The stage is set; the only thing that matters is The Writer sitting quietly at his desk. As the house lights dim he looks out into the audience breaking the fourth wall, but don’t be deceived by the silence — Winter Park High School’s production of Neil Simon’s “The Good Doctor” was definitely one to remember.
“The Good Doctor,” written by Neil Simon, opened on Broadway in 1973 and ran for 208 performances. This eclectic collection of scenes is written in the style of Chekhovian comedy, whose only connecting thread is the character of The Writer – whom Simon hints is actually Anton Chekov. Carrying both light and dark moments “The Good Doctor” ranges in plot from a simple sneeze, to the meaning of becoming a man, to the hope of finding love again.
The production opened and closed on Reece White as The Writer. Being the only consistent character in the play, his presence was often noted even when the scene was not really his. White’s portrayal of The Writer was sophisticated and observant as he watched his stories unfold before his eyes, blending into the background and yet still having a commanding presence onstage. White seemed completely engrossed in the scene occurring at all times and his reactions to the other actors added another layer of depth to the story.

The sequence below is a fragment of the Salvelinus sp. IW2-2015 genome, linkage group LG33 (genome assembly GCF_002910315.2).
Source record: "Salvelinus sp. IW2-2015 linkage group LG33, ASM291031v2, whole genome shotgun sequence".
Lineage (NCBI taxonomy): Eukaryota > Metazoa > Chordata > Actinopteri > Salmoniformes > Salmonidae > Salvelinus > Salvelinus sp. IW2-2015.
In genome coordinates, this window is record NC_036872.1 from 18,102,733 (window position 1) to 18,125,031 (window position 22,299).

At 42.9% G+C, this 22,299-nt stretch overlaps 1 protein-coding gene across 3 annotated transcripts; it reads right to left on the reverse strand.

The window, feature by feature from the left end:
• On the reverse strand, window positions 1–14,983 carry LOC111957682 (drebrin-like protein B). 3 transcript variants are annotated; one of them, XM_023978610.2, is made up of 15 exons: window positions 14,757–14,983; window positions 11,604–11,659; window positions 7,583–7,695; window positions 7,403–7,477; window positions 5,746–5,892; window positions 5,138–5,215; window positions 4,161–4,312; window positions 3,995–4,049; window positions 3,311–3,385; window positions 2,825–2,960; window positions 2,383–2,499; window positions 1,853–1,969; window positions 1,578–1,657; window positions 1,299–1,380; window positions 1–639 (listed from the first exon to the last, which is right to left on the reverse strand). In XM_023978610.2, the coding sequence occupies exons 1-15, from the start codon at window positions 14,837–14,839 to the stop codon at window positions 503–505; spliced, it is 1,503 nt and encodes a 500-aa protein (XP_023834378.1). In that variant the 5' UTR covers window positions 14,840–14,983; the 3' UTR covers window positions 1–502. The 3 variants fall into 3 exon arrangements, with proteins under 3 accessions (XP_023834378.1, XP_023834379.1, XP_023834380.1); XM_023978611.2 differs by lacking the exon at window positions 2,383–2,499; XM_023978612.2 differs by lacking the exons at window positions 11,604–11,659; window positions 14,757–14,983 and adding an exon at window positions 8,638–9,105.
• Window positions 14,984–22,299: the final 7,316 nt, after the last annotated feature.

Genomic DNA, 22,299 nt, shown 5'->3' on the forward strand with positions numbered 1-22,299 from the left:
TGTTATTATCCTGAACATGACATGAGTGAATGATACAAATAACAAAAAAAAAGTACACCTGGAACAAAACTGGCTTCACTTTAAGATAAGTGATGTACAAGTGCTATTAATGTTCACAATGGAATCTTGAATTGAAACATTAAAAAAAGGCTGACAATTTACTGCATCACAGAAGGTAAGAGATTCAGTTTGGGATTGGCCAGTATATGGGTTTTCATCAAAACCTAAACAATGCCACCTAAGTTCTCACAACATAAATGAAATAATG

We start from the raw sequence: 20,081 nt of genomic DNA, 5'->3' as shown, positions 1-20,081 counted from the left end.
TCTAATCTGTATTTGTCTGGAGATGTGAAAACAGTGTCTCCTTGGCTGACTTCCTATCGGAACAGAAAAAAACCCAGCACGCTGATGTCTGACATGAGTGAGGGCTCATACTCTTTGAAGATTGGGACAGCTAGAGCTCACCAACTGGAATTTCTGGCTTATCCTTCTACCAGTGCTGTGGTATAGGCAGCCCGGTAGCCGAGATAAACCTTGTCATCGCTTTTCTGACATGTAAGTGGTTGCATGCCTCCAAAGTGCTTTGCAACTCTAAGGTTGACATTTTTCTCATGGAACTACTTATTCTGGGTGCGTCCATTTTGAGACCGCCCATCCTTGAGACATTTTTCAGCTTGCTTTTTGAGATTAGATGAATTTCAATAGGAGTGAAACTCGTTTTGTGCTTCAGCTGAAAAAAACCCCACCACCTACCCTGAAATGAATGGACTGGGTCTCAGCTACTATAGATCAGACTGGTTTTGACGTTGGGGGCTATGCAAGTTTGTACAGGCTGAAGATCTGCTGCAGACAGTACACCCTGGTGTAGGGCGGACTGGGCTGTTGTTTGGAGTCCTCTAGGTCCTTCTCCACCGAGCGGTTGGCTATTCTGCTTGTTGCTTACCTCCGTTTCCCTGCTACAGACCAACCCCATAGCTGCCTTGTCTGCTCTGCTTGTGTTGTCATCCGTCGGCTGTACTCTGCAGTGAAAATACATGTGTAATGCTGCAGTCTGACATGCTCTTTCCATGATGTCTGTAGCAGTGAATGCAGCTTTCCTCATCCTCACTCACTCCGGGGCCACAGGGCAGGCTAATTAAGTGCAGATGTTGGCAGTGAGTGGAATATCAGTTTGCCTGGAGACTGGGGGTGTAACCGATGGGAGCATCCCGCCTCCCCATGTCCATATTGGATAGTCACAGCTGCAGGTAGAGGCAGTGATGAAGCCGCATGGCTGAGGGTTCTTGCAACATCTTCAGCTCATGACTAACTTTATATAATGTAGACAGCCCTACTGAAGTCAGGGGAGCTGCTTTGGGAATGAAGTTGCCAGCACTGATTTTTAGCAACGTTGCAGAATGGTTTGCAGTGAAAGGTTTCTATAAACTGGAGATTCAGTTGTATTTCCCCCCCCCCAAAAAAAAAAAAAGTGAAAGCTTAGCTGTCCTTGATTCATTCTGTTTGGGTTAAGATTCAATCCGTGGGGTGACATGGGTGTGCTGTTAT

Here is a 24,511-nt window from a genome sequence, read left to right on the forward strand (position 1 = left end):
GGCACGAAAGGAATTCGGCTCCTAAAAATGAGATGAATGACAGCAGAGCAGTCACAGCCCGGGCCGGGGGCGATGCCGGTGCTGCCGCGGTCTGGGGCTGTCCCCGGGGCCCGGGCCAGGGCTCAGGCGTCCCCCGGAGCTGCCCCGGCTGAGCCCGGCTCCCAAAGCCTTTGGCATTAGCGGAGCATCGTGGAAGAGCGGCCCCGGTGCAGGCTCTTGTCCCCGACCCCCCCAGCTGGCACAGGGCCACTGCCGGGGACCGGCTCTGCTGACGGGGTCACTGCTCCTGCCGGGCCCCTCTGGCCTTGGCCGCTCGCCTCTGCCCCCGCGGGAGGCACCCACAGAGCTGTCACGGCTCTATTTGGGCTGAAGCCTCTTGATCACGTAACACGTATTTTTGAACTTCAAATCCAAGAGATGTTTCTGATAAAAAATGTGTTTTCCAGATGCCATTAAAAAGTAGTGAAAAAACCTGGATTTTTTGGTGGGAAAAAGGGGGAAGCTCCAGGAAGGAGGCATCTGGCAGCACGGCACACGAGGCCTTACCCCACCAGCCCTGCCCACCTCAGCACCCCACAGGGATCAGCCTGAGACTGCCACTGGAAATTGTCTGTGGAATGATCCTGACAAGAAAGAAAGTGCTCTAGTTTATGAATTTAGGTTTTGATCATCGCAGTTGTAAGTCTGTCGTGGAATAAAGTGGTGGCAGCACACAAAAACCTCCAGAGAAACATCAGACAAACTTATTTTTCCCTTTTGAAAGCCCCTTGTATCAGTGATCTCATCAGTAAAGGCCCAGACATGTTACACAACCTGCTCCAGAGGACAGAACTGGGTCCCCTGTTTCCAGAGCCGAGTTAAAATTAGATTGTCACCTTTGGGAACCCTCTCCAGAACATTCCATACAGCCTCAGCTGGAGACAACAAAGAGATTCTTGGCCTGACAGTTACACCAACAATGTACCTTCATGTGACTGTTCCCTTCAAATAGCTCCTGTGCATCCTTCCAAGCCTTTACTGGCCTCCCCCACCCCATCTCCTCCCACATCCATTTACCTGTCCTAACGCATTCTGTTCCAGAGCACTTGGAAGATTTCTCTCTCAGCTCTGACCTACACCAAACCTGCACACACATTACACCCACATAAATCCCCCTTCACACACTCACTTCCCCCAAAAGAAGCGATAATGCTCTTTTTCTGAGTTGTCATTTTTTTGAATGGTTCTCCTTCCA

In “The Governess,” Katherine Gould and Anissa Hernandez played The Mistress and Julia. Gould’s passive aggressive attitude as The Mistress worked perfectly with the character as she slowly took away from Julia’s hard earned wages. As Julia, Hernandez was the picture of the shy and meek as she quietly accepted her fate. Although at times Julia’s lines were lost in the softness of her voice, the scene was carried well by both women and ended on a heartwarming note. Hannah Yucht in “The Audition” played the part of The Girl exquisitely, as she portrayed the country girl coming to make it in the big city. Her uneasy determination and quiet persistence made her likeable and relatable, and left hope that she would get the part.
John Good in “The Seduction” played the hysterical con-man Peter Semyonich. His portrayal of the classic playboy was impossible to ignore as he strutted around the stage carrying Peter’s huge ego on his shoulders. His timing was impeccable as he broke the fourth wall to voice his inner thoughts to the audience and he came full-circle in the end when he decided to let Carissa Gibson’s The Wife continue her marriage.
The absence of microphones was a pleasant change and, except for a few jumbled lines, the actors projected excellently. There were some slight problems in the timing of the lights, but every character could be seen clearly onstage. The music was also a nice touch for helping along the scene changes.
Putting together this assortment of scenes could not have been easy, and Winter Park High pulled it off with ease and grace that made their production of “The Good Doctor” something to remember.